Feeds:
Posts
Comments

Archive for September, 2013

It’s been a crazy week here. A two week residency is hectic enough. To research and build a whole new piece in two weeks is a little scary. To build a pavilion that people can go in and will last ore than my usual two week limit seems more than a little ambitious. To create a piece that responds to over 2,500 years of narrative. Well, that’s just nuts!

Well, sort of. I have to admit it’s not the first time I’ve created a piece from scratch in a matter of days. THere’s nothing like a tight deadline to raise the challenge and push the limits. The ‘Souvenir’ piece in Shanghai I first made back in 2006 was end to end in 10 days and I’m still really proud of that piece.

Souvenir in Shanghai

That first Shanghai piece also introduced me to the world of Chinese gardens. I’d kind of gotten into them through the Balls to Grasmere piece in the Lake District in 2005 and visiting Charles Jencks’ Garden of Cosmic Speculation near Dumfries. There’s a story in that too, but it’ll wait for another day as it’ll take me off this path.

Last year I got to work in Suzhou back in China and took the opportunity to visit some of the most important and oldest surviving Chinese gardens. In a nutshell, Chinese garden design is based on traditional Chinese landscape painting, which in turn is based on poetry and is founded on the human interaction with landscape. It’s both a physical and philosophical relationship and a series of ideas that go back over 2,000 years, yet in a bizarre convergence of thinking almost identical to that of English Romanticism born in the Lake District 200 years ago. In a similar resonance to the picturesque, Chinese gardens are built around a series of constructed views – each view as a framed image of the natural world – or at least conjures that up.

view of pavilions

Chinese gardens typically have a number of structures or pavilions in them. Each with a purpose and often very romantic names. The Master of the Nets Garden (1107 AD) includes a pavilion for looking at the fish, while in the Garden of the Humble Administrator – dating from a mere 1509 – there’s a “Who Shall I Sit With” pavilion and a ‘Pavilion for Listening to the Sound of Rain’. It sounds straight out of Cumbria yet pre-dates Wordsworth by 200 years.

Pavilion for Listening to Rain

There’s something very grounding about standing still and listening to the sound of the landscape. It’s something I’m increasingly drawn to on a few projects at the moment – including the piece I’m making for the God’s Bridge Project exhibition next spring.

A couple of days ago I went for a bike ride around the middle of Öland. Cycling and walking are great for getting to understand landscapes. Despite the apparent flatness of the island, on a bike you certainly feel every slight change in gradient and feel the lie of the land.

Karums Alvar

At Karum – just 6km from where I’m working – there’s a slight ridge in the land. It’s almost imperceptible driving along the road, but over 2,500 years the people who lived here and started farming the island noticed it too and had a reverence for it. The Karum Alvar is a plateau of limestone pavement. It seems strange that a high point of only 35m above sea level can be considered a plateau, but geologically it is very much one. Here the soil is very thin – only a few centimetres at most, and supports a micro ecology separate from most of the island. Like Widdy Bank Fell back in the North Pennines, here the plant life has an alpine feel to it, even though they’re not strictly alpine in nature. The landscape is dotted with yew and juniper trees growing out of what appears to be solid rock.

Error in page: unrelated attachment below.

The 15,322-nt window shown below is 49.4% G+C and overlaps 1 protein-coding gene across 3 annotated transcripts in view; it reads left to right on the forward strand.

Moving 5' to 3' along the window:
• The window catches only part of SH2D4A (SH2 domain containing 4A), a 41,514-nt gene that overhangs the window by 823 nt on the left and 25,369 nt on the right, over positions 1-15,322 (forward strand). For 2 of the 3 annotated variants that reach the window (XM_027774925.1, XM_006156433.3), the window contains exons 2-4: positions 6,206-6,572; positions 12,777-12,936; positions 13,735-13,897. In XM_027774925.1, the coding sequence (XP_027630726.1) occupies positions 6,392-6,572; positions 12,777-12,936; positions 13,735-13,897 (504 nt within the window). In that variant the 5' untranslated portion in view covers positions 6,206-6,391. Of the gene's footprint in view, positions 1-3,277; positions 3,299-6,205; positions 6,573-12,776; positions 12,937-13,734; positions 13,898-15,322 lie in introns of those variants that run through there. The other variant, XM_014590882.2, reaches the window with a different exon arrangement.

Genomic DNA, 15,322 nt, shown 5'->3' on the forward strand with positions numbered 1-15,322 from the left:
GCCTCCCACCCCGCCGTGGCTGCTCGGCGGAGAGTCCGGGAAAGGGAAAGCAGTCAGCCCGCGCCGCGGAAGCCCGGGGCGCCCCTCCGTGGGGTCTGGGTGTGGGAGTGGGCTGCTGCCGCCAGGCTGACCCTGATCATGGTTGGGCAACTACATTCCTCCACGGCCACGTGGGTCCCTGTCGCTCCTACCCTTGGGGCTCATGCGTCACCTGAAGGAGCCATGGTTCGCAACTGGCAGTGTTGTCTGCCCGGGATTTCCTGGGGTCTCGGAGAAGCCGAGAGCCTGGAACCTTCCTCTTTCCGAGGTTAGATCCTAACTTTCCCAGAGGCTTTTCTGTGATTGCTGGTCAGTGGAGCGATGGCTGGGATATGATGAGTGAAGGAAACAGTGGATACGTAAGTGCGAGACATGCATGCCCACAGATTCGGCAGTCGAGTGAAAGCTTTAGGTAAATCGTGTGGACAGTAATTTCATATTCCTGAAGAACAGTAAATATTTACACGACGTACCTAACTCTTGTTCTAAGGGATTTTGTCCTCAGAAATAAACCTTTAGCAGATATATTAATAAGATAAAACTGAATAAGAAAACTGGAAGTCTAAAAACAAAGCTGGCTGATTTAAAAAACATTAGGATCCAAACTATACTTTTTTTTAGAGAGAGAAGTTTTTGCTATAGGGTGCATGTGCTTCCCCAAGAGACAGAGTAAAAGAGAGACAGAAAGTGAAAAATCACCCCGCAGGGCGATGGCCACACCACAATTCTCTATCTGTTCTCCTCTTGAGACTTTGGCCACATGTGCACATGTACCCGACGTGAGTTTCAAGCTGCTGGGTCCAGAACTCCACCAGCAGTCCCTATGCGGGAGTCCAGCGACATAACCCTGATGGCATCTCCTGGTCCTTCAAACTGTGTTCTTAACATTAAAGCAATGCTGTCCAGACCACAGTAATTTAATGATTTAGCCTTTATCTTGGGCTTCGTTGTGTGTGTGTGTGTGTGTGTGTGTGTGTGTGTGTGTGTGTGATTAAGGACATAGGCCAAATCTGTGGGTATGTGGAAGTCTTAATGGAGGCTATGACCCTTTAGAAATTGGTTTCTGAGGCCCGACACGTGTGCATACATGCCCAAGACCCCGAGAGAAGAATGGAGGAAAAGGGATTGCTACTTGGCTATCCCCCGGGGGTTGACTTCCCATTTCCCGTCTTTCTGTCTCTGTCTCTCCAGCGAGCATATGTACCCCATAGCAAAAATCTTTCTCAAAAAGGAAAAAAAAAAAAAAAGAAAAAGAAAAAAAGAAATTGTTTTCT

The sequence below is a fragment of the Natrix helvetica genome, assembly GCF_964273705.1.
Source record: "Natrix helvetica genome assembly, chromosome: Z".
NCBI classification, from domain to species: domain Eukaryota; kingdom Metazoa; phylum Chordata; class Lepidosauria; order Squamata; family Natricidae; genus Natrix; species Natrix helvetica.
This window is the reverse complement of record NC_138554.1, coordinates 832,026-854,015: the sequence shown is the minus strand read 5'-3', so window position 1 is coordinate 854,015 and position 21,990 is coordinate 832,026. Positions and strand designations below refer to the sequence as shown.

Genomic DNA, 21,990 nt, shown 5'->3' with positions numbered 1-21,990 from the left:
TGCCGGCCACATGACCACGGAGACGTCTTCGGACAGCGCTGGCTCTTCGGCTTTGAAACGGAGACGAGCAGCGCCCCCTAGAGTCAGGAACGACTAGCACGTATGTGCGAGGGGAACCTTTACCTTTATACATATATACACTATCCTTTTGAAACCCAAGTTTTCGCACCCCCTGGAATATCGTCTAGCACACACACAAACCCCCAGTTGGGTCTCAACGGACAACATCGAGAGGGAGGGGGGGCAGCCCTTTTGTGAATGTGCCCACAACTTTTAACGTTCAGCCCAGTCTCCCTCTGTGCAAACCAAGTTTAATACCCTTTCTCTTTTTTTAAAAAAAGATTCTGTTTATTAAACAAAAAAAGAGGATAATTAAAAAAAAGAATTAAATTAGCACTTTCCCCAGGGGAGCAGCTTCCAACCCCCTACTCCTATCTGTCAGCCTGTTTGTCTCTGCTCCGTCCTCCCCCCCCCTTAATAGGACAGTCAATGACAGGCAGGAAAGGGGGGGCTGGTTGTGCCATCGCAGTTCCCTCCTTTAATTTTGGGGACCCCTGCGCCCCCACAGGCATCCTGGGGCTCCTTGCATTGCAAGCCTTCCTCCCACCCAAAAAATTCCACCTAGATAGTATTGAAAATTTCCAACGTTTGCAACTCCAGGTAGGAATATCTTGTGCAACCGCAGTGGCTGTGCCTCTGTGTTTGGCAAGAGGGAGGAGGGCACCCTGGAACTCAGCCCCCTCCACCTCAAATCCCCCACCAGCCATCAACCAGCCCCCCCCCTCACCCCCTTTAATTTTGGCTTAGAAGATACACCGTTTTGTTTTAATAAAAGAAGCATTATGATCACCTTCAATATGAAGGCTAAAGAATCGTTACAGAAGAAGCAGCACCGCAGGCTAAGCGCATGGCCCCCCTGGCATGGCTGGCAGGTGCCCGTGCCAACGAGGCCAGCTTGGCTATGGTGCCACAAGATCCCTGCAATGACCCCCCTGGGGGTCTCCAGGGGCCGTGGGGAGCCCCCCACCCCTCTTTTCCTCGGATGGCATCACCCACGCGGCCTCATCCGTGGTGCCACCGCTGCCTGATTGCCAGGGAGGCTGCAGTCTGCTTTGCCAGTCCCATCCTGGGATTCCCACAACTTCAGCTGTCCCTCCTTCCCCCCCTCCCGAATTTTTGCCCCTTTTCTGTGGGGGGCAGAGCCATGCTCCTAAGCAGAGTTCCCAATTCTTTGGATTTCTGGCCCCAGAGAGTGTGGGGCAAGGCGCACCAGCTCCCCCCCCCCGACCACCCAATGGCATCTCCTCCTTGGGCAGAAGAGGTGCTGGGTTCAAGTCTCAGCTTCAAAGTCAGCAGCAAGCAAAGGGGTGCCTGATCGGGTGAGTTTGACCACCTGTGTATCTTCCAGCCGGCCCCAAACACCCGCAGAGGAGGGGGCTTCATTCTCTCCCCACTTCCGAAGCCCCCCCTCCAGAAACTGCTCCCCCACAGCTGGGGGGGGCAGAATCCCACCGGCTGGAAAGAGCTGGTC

Noahs Ark

Up along the ridge is an impressive prehistoric graveyard. There are dozens of these stone graves – the bodies having been cremated, were buried under piles of rocks along with their treasured possessions – jewellery, swords, tools and food. Each grave marked with an upright marker stone. A slab of limestone pavement, or occasionally granite which look eerily like modern-day headstones. The most remarkable grave is ‘Noah’s Ark’ – a ship grave dating from around 1100 – 500 BC with stone posts fore and aft and appears to ride along the slight ridge from east to west between the coasts.

This is what Karums Alvar sounded like on Saturday:

It’s subtle (and a bit rough as just recorded on my phone) but none the less, it’s that gentle layer of sound that exists even in the quietest of places. This got me thinking about how I should respond to the forest here. How listening to the ambient sounds of a place can in some way connect you directly into it.

In the inter-war years – the 20’s and 30’s – a great deal of research was carried out around the world into the ability to locate advancing armies by listening to distant sounds. By exploiting the stereo field, left and right as well as up and down, you could get a quite accurate calculation of their position. The technology became RADAR, but for that short decade the ingenuity was amazing:

swedish listening device

Sadly I’ve not had the time to play around and experiment with these methods of listening for my pavilion. Instead I’ve been hacking some old telephones bought at the council clearance depot in Kalmar for  20 SEK a piece. The basics of how telephones work hasn’t changed much in the past 100 years so the circuits are really simple. Not got the sound quite right yet but had a good test of all the parts in the forest earlier.

speaker in the trees

Still to decide on a title for the piece, but it’s a pavilion for being at one with the forest. Somewhere quiet to sit and listen to the sounds and feel the movements of the place. I’m sure the title will come to me soon. It needs to. The invites go out in a bit and the farmer next door is already putting his pumpkins out for Skördefest. The pressure’s on…

pumpkins

Read Full Post »